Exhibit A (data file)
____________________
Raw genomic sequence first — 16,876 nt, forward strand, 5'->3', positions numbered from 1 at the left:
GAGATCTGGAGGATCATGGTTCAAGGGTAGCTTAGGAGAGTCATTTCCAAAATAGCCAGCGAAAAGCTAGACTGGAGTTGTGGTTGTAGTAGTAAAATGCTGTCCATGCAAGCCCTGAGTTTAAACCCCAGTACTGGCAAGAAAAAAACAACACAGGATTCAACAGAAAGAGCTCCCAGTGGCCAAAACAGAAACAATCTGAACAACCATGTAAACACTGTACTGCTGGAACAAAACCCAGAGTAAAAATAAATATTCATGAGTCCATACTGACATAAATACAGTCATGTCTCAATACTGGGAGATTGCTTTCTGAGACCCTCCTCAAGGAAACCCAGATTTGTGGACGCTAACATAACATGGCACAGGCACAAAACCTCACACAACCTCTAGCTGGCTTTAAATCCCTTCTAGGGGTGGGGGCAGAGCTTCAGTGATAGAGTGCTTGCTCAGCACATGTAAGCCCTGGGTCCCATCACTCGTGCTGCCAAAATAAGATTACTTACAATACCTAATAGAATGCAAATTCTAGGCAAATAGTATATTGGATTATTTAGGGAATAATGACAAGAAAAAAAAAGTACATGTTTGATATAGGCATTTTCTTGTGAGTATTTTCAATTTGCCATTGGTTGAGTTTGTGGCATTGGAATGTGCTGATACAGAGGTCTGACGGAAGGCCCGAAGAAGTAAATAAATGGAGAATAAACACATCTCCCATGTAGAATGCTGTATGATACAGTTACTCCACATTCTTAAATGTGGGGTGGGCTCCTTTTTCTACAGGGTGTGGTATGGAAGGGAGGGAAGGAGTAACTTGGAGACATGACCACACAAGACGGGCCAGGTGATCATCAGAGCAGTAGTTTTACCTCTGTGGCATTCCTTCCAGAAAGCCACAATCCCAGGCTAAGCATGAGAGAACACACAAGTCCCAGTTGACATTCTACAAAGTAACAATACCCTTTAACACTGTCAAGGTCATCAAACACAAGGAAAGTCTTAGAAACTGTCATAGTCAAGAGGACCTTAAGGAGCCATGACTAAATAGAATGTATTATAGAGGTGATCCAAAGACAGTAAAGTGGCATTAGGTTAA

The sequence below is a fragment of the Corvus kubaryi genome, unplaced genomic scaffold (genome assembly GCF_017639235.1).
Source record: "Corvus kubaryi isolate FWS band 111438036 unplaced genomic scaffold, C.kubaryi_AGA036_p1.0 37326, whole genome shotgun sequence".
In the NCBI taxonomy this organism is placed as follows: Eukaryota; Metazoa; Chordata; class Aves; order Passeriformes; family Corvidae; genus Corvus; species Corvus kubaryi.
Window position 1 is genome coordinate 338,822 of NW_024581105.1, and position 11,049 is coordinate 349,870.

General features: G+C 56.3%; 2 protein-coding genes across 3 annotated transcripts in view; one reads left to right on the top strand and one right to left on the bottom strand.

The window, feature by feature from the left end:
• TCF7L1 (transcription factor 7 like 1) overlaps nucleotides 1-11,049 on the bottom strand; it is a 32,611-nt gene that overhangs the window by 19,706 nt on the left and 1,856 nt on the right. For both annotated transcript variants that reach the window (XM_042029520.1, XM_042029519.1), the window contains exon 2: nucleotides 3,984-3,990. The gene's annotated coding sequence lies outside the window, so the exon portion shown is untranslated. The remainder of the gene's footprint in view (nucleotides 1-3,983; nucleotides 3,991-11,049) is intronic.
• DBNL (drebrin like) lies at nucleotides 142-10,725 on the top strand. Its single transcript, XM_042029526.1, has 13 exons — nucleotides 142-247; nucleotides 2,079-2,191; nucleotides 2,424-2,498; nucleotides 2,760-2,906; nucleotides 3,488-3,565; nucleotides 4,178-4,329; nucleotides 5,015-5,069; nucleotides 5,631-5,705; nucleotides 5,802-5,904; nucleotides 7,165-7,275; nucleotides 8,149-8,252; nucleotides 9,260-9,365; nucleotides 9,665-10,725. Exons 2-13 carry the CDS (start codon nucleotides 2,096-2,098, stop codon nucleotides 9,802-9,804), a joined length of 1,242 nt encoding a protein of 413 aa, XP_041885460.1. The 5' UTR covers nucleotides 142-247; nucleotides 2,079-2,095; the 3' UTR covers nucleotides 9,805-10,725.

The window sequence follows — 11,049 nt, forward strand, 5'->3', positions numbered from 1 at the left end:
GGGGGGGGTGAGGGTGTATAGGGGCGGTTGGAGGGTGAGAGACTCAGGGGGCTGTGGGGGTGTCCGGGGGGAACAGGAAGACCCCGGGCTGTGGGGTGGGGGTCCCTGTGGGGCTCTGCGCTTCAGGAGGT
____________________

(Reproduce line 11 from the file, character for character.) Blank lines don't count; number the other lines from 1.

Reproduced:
The window sequence follows — 11,049 nt, forward strand, 5'->3', positions numbered from 1 at the left end: